A late contender for film of the year. Baumbach’s take on love, separation and eventual divorce paints a painfully unsettling image, that sets itself far from anything else to come out this year.
This isn’t an easy film to sit through. From the get-go, Marriage Story demonstrates the harsh realities of two people nearing the end of a relationship, which isn’t helped by a son in which they both want custody.
Baumbach’s poignant tale hangs on the balance of its lead performers. There’s no exuberant set pieces or big budget moments, it’s just two actors at their prime, delivering line after line to perfection, from a script that is often distressing and uncomfortable. Adam Driver and Scarlett Johansson are at the height of their careers here and you feel and believe every conversation, argument and attempt of reasoning is genuine and real. Both bound for gold during the awards season, it would come as zero surprise for either to receive the highest of accolades.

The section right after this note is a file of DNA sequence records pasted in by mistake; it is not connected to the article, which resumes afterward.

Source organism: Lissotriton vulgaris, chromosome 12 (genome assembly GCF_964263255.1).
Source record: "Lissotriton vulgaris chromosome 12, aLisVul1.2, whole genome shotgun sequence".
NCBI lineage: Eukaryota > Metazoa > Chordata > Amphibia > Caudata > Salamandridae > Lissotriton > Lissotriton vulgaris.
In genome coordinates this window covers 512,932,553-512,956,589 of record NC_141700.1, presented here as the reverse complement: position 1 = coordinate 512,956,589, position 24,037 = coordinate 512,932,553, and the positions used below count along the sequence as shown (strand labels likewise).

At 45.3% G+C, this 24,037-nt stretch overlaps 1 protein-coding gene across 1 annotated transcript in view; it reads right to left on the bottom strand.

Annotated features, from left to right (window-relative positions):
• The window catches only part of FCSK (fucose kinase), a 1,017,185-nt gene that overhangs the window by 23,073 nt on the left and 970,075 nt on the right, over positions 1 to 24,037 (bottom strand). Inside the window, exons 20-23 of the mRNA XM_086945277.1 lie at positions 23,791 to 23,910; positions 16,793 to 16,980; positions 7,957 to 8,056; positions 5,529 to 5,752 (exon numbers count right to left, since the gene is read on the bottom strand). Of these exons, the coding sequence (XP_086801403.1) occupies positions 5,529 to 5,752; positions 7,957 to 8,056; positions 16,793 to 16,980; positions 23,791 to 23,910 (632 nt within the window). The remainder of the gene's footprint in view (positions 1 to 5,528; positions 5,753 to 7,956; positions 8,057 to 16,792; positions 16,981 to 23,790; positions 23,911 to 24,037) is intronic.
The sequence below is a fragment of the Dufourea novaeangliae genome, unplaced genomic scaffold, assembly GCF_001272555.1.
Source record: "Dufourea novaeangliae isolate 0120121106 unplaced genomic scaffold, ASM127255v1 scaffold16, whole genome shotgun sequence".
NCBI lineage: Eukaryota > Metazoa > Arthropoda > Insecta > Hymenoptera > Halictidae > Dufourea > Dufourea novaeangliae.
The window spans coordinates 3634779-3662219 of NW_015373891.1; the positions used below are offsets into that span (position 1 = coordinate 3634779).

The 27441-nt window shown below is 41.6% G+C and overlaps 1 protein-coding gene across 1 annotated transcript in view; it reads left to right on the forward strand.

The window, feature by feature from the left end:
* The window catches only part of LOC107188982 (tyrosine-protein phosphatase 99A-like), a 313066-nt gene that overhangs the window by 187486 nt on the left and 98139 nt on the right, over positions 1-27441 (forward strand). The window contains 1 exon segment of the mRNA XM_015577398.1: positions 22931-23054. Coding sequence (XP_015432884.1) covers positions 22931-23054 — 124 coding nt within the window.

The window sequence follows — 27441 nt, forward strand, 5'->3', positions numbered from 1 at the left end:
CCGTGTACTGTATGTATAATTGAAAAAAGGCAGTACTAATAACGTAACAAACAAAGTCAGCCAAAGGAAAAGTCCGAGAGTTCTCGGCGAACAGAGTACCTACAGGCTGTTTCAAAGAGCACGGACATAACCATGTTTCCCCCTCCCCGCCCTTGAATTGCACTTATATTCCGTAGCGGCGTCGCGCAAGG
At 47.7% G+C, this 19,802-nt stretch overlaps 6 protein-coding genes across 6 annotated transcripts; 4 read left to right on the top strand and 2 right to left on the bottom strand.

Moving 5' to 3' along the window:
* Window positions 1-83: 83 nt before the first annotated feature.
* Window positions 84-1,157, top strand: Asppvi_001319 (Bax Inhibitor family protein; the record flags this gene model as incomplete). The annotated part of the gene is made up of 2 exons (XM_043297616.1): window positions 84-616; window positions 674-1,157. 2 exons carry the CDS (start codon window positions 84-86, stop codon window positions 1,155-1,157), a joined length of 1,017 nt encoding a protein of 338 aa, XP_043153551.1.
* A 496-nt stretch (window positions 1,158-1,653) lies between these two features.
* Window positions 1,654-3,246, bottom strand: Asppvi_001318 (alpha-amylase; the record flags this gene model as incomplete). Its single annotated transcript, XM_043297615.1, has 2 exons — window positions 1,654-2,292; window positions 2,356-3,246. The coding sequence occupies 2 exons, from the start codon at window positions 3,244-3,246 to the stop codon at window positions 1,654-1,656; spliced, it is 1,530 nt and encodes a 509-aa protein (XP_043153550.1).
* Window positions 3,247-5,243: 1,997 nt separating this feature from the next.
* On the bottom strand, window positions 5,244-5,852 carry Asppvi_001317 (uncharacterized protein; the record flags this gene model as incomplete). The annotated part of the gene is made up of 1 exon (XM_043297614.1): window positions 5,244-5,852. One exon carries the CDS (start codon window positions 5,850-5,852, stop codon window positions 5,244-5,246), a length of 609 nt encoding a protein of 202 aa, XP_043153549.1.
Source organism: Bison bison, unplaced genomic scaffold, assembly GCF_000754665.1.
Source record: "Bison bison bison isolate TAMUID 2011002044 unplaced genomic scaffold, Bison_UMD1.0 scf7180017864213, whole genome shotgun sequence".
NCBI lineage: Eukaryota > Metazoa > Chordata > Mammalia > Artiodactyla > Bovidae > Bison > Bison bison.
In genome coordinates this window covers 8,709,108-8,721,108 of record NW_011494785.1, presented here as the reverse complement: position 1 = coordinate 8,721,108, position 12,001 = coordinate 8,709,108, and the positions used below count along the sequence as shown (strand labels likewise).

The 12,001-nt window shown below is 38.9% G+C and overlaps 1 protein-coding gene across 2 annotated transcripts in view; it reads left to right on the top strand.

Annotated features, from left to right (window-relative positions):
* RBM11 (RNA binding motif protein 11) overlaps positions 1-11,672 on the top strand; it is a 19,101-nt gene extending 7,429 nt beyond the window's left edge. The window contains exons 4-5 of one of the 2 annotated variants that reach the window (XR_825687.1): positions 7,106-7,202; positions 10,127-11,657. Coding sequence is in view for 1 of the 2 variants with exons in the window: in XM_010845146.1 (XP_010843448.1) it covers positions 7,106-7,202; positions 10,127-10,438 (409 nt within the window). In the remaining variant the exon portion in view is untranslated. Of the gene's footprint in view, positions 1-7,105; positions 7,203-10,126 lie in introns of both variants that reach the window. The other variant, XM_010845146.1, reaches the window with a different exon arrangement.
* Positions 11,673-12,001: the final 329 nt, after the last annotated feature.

The note worthy performances don’t end with just these two however. Laura Dern and Ray Liotta playing the hardball lawyers, representing our leads, are responsible for the other half of the movies most memorable scenes. My only issue is, with the runtime clocking in at just over two hours, I’d have happily stretched the movie for at least another twenty minutes just to see these powerhouse performers go blow for blow in the courtroom for a bit longer.
Baumbach’s direction is somewhat steered by his own life experiences. It’s a powerfully heart-wrenching and exhausting endeavour, that can go from being funny, to awkward, to heartbreaking. Often all in the same scene too. Despite the tough situation in which the film predominantly stands on, it isn’t afraid to crack a joke or two (even if it is promptly squandered by its darker narrative stature). Accompanying Baumbach is a soundtrack offered up by the legendary Randy Newman, that despite all the desolation on screen, often feels welcoming and bizarrely euphoric. Softening the big blows on screen.
Marriage Story is a love film, very much unlike most. It takes a different angle that dives into the perspectives of both parties involved and the struggles with their new lives. It’s a tough pill to swallow, with even the smallest of details playing a big role in the shape of its story. Undeniably my pick for Netflix’ best of 2019.